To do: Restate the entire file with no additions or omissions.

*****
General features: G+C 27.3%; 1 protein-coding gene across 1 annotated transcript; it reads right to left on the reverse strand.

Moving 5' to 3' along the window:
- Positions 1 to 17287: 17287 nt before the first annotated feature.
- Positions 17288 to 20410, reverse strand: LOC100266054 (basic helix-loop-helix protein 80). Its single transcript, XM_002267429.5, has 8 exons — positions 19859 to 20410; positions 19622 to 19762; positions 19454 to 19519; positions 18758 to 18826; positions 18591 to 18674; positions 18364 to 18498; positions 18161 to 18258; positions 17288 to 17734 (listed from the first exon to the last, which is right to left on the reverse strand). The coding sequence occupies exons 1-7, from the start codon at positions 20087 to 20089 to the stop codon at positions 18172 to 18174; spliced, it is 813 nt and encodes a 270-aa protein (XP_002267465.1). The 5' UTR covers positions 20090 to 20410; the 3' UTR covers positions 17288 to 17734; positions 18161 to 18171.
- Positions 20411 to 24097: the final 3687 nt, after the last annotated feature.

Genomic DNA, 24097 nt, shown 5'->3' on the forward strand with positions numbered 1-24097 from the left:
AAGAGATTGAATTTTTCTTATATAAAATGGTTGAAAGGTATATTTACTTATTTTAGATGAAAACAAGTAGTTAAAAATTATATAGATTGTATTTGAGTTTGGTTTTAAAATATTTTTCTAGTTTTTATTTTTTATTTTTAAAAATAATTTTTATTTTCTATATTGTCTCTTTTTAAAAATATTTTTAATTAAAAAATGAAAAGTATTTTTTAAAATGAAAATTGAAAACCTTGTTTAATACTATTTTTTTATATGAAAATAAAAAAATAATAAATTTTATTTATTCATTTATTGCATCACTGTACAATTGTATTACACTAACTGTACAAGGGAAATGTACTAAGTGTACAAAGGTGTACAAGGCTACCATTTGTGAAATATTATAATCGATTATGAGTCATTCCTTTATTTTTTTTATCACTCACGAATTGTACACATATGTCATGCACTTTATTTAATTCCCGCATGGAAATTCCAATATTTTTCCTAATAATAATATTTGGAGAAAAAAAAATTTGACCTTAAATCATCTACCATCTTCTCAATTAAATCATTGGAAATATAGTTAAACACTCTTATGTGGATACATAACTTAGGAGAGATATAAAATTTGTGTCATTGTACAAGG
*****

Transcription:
General features: G+C 27.3%; 1 protein-coding gene across 1 annotated transcript; it reads right to left on the reverse strand.

Moving 5' to 3' along the window:
- Positions 1 to 17287: 17287 nt before the first annotated feature.
- Positions 17288 to 20410, reverse strand: LOC100266054 (basic helix-loop-helix protein 80). Its single transcript, XM_002267429.5, has 8 exons — positions 19859 to 20410; positions 19622 to 19762; positions 19454 to 19519; positions 18758 to 18826; positions 18591 to 18674; positions 18364 to 18498; positions 18161 to 18258; positions 17288 to 17734 (listed from the first exon to the last, which is right to left on the reverse strand). The coding sequence occupies exons 1-7, from the start codon at positions 20087 to 20089 to the stop codon at positions 18172 to 18174; spliced, it is 813 nt and encodes a 270-aa protein (XP_002267465.1). The 5' UTR covers positions 20090 to 20410; the 3' UTR covers positions 17288 to 17734; positions 18161 to 18171.
- Positions 20411 to 24097: the final 3687 nt, after the last annotated feature.

Genomic DNA, 24097 nt, shown 5'->3' on the forward strand with positions numbered 1-24097 from the left:
AAGAGATTGAATTTTTCTTATATAAAATGGTTGAAAGGTATATTTACTTATTTTAGATGAAAACAAGTAGTTAAAAATTATATAGATTGTATTTGAGTTTGGTTTTAAAATATTTTTCTAGTTTTTATTTTTTATTTTTAAAAATAATTTTTATTTTCTATATTGTCTCTTTTTAAAAATATTTTTAATTAAAAAATGAAAAGTATTTTTTAAAATGAAAATTGAAAACCTTGTTTAATACTATTTTTTTATATGAAAATAAAAAAATAATAAATTTTATTTATTCATTTATTGCATCACTGTACAATTGTATTACACTAACTGTACAAGGGAAATGTACTAAGTGTACAAAGGTGTACAAGGCTACCATTTGTGAAATATTATAATCGATTATGAGTCATTCCTTTATTTTTTTTATCACTCACGAATTGTACACATATGTCATGCACTTTATTTAATTCCCGCATGGAAATTCCAATATTTTTCCTAATAATAATATTTGGAGAAAAAAAAATTTGACCTTAAATCATCTACCATCTTCTCAATTAAATCATTGGAAATATAGTTAAACACTCTTATGTGGATACATAACTTAGGAGAGATATAAAATTTGTGTCATTGTACAAGG